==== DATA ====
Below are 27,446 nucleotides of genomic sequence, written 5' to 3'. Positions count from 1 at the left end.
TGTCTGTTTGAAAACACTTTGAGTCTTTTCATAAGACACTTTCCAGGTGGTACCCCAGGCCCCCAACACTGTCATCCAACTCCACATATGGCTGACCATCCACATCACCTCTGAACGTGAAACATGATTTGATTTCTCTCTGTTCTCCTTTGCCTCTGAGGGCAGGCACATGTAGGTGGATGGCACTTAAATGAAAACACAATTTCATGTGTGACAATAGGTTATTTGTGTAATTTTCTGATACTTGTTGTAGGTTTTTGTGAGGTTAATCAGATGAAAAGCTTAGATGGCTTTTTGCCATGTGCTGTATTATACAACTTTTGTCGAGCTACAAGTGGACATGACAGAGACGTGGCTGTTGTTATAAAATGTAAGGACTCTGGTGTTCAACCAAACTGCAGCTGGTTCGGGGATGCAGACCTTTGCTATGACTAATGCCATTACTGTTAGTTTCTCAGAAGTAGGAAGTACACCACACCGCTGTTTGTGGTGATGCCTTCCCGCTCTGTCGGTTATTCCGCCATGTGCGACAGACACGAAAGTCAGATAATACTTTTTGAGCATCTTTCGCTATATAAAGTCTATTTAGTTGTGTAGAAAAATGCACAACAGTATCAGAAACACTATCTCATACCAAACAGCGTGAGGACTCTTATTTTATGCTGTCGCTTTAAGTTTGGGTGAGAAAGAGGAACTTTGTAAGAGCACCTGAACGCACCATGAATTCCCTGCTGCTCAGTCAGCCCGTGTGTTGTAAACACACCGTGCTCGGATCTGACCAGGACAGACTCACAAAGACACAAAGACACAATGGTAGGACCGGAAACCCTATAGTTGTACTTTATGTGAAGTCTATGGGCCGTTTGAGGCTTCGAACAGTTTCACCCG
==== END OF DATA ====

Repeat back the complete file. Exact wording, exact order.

Below are 27,446 nucleotides of genomic sequence, written 5' to 3'. Positions count from 1 at the left end.
TGTCTGTTTGAAAACACTTTGAGTCTTTTCATAAGACACTTTCCAGGTGGTACCCCAGGCCCCCAACACTGTCATCCAACTCCACATATGGCTGACCATCCACATCACCTCTGAACGTGAAACATGATTTGATTTCTCTCTGTTCTCCTTTGCCTCTGAGGGCAGGCACATGTAGGTGGATGGCACTTAAATGAAAACACAATTTCATGTGTGACAATAGGTTATTTGTGTAATTTTCTGATACTTGTTGTAGGTTTTTGTGAGGTTAATCAGATGAAAAGCTTAGATGGCTTTTTGCCATGTGCTGTATTATACAACTTTTGTCGAGCTACAAGTGGACATGACAGAGACGTGGCTGTTGTTATAAAATGTAAGGACTCTGGTGTTCAACCAAACTGCAGCTGGTTCGGGGATGCAGACCTTTGCTATGACTAATGCCATTACTGTTAGTTTCTCAGAAGTAGGAAGTACACCACACCGCTGTTTGTGGTGATGCCTTCCCGCTCTGTCGGTTATTCCGCCATGTGCGACAGACACGAAAGTCAGATAATACTTTTTGAGCATCTTTCGCTATATAAAGTCTATTTAGTTGTGTAGAAAAATGCACAACAGTATCAGAAACACTATCTCATACCAAACAGCGTGAGGACTCTTATTTTATGCTGTCGCTTTAAGTTTGGGTGAGAAAGAGGAACTTTGTAAGAGCACCTGAACGCACCATGAATTCCCTGCTGCTCAGTCAGCCCGTGTGTTGTAAACACACCGTGCTCGGATCTGACCAGGACAGACTCACAAAGACACAAAGACACAATGGTAGGACCGGAAACCCTATAGTTGTACTTTATGTGAAGTCTATGGGCCGTTTGAGGCTTCGAACAGTTTCACCCG